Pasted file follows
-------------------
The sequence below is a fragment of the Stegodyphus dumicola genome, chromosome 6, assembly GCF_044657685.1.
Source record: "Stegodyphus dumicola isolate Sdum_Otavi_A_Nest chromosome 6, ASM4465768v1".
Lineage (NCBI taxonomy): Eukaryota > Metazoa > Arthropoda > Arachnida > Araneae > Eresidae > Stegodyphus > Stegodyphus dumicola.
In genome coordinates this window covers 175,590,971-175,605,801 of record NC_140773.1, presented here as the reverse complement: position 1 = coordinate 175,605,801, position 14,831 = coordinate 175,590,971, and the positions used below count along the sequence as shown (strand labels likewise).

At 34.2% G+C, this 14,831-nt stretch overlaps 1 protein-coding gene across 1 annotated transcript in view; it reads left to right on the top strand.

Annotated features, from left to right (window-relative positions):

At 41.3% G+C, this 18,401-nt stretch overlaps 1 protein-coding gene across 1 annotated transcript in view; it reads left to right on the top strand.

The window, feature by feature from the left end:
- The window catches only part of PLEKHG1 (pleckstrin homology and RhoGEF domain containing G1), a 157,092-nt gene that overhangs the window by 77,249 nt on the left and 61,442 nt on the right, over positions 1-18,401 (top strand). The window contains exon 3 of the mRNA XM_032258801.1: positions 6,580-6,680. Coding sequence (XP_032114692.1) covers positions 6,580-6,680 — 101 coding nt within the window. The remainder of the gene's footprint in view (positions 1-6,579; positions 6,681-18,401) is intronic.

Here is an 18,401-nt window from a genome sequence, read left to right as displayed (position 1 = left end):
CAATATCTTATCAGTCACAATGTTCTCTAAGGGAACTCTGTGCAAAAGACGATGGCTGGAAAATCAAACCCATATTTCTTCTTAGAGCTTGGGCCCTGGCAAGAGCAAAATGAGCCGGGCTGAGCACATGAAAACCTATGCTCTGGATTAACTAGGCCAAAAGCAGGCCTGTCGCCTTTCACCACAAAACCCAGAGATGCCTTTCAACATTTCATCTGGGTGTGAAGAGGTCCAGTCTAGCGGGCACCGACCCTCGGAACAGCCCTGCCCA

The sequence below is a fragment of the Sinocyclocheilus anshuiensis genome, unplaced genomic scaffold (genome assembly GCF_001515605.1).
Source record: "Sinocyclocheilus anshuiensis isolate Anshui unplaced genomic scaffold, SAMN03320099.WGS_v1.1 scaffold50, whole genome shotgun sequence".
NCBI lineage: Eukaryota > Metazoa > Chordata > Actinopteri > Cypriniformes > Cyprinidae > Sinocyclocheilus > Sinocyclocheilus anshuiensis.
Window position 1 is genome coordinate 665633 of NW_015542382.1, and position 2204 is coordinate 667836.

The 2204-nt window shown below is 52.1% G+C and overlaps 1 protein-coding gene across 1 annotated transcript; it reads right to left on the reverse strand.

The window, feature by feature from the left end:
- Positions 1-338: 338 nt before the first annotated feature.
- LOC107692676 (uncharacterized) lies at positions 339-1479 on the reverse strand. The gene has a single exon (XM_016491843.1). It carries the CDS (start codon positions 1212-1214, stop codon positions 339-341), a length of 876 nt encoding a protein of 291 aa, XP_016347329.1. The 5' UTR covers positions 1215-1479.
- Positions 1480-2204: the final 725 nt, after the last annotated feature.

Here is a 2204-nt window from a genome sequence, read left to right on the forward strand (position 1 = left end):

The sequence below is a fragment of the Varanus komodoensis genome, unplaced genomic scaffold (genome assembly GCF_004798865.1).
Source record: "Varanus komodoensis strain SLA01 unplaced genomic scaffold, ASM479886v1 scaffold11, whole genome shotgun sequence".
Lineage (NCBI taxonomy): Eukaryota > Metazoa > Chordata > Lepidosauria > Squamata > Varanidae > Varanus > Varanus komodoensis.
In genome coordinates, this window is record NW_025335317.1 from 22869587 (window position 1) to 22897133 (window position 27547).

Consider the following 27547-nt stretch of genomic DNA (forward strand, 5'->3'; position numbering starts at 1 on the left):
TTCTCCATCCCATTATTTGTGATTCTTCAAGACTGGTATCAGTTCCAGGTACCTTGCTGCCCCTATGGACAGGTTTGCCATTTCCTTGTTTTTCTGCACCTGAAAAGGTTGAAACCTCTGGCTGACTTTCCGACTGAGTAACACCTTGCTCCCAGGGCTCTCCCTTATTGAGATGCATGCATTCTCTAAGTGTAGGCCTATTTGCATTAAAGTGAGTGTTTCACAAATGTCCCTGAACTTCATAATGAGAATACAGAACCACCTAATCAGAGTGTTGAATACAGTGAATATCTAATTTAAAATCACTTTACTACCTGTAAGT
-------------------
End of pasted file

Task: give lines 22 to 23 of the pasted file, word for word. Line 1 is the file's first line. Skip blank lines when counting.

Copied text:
The sequence below is a fragment of the Varanus komodoensis genome, unplaced genomic scaffold (genome assembly GCF_004798865.1).
Source record: "Varanus komodoensis strain SLA01 unplaced genomic scaffold, ASM479886v1 scaffold11, whole genome shotgun sequence".